25th Trillium Award

On Writing, with Kemeny Babineau

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Kemeny Babineau

Poet Kemeny Babineau talks to Open Book about generational angst, a translated haiku that rattled him, how Leonard Cohen was his first love and his new chapbook After Progress (above/ground press).

After Progress is available from above/ground press for $4. Those who subscribe to above/ground press will receive a complimentary copy. For more information, visit the website.

Open Book:

Tell us about your new chapbook, After Progress.

Kemeny Babineau:

I took the title from the first poem of the series which is a tip of the hat to American poet Barrett Watten. The poem is written in the style of poems from Watten?s book titled Progress. Of course, I like the sardonic intimations of After Progress. It seems apt. The poems are loosely gathered comments on poetry and the current age. Ironically, I spent about 10 years trying to get the ego out of the poem, and now, I think, I?m trying to put it back, but differently. I see this as an attempt at such.


How would you describe your writing process?


Unintentional, improvisational, aleatory. I don?t work by proscription, I rarely sit down with the intent of writing a poem, it is the poem that sits me down and writes me.


There seems to be a thread connecting the title of your last work, After the 6ix O?clock News, to your new work, After Progress. What is the significance of ?after??


I hadn?t noticed. Not intentional. However, the first full-length manuscript (unpublished) of poetry I put together is called ?What Remains.? So there is a kind of thread there. What Remains is essentially what is there after. I think there may be a sense of generational angst in it, or a generational grudge. The X generation comes right on the heels of the boomers, and of boom times. This is the first generation to feel that most of the pie has already been eaten, and what?s left is tainted. I mean America burned up all its oil in about 30 years, spilling it out in big cars, sprawling cities, hot war, cold war, weapons. This is indicative. A great waste.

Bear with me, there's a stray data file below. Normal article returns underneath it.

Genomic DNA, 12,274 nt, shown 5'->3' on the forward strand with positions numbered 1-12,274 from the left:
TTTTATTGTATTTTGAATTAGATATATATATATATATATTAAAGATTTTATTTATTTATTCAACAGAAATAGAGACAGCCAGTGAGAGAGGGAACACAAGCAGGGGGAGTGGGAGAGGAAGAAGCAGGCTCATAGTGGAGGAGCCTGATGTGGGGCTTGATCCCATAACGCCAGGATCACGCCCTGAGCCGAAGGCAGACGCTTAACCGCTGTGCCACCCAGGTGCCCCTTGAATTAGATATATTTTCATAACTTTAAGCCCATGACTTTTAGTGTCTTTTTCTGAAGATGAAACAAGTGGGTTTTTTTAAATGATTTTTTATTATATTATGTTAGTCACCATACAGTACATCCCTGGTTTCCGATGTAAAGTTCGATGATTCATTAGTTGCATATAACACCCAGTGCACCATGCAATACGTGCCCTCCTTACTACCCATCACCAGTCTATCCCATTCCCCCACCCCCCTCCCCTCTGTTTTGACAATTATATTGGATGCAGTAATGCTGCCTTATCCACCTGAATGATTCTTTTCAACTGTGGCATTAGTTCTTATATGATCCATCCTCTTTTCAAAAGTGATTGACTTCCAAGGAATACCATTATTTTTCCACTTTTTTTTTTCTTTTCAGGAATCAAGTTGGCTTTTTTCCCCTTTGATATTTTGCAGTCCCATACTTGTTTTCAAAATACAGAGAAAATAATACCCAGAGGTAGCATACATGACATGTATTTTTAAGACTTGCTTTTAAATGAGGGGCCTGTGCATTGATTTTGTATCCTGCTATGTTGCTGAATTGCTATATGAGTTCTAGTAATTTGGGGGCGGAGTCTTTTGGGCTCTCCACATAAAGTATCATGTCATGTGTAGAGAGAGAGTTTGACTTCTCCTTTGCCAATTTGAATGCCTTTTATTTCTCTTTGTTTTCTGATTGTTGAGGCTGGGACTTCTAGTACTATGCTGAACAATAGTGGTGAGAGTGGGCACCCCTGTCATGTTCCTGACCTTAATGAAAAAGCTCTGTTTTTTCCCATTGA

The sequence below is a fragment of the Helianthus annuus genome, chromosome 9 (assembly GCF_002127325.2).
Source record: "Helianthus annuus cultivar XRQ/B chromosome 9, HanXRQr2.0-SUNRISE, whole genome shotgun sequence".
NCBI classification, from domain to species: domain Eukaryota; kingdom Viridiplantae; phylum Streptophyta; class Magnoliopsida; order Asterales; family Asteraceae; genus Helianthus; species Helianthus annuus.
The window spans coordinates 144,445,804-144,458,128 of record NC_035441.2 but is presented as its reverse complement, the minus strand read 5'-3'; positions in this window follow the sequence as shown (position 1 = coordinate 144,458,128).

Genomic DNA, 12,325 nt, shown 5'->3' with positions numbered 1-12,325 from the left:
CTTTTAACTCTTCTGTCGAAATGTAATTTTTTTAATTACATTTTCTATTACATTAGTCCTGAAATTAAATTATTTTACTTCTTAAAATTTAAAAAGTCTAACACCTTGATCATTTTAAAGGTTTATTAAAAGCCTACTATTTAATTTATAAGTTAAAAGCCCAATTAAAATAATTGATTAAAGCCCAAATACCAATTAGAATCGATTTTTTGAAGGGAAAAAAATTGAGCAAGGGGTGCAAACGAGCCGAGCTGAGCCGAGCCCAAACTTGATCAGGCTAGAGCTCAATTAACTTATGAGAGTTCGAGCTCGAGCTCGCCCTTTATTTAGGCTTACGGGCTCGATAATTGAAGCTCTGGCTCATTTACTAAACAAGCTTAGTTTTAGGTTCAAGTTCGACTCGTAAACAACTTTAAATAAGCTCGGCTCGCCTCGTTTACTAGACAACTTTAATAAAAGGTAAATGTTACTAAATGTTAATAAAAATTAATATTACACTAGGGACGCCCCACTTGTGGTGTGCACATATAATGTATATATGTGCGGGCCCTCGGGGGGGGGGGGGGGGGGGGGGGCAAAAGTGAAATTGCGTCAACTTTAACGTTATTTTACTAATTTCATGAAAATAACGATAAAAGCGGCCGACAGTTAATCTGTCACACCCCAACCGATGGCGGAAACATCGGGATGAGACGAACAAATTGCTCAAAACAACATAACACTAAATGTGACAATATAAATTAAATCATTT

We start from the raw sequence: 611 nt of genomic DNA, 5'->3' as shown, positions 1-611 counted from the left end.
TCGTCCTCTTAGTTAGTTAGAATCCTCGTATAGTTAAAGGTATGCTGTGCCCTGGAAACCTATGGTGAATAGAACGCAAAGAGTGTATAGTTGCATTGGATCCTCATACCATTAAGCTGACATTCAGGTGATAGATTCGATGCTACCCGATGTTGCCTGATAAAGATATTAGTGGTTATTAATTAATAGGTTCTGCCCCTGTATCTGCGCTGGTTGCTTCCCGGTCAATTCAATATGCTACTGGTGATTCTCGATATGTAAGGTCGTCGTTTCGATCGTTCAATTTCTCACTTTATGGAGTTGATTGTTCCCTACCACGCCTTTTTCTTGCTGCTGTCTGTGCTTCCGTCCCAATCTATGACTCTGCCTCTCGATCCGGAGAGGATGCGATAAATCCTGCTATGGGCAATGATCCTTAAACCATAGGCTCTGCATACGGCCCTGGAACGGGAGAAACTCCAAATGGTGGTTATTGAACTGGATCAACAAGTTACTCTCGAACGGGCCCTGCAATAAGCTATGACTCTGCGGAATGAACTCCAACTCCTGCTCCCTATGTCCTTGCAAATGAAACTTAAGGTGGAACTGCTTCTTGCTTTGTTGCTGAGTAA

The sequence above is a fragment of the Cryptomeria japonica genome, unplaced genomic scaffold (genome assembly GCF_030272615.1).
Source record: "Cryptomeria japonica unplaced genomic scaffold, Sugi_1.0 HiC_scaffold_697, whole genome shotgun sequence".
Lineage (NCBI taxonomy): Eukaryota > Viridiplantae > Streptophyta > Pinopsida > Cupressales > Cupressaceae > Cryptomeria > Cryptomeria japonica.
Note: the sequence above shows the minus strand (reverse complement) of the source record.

Why did you decide to start Laurel Reed Books, the poetry micro-press you run out of Mt. Pleasant?


So that I could get published of course, at first, and then, so that I could publish the work of people whose writing I admired.


How have poets Leonard Cohen, Milton Acorn and Susan Musgrave influenced the way you perceive poetry?


I?m wondering why you chose those three, curiously they all had a big impact on me as a teenager. Cohen was my first love, he made me want to be a poet, wise romantic and rebellious. Milton Acorn, while I admire many of his poems to this day, made me reach for the impossible. And by that I mean I chased for a long time the notion of people?s poetry. I no longer think such a thing is possible, but mostly because people don?t want it. Also, the circumstances of the modern artist are such that they are forced to be counter-cultural. Susan Musgrave was the first poet to scare me, her poems were not afraid to look into the darkness. This is obligatory.


How would you define the state of contemporary poetry in Canada?


There are the living, and the living dead. Canadian poetry is somewhat haunted by its great figures from the boomer generation, but I think a new poetry is beginning to peak out from under the plinth. Trouble is I don?t know if it?s taking an audience with it.


What was the last poem you read that rattled you?


That would be a haiku by Japanese poet Ransetsu. The version I read was translated into Spanish by Ecuadorian poet Jorge Carrera Andrade and then translated from Spanish into English by an editor.

Higashi, the mountain,
like a body
beneath a sheet.

Micrograms (Wave Books, 2011), Jorge Carrera Andrade

Kemeny Babineau lives outside Brantford Ontario with his wife and two daughters. He edits an independent literary rag called The New Chief Tongue that appears courtesy of Laurel Reed Books. Babineau?s most recent work is After the 6ix O?Clock News published by BookThug.

For more information about After Progress please visit the above/ground press website.

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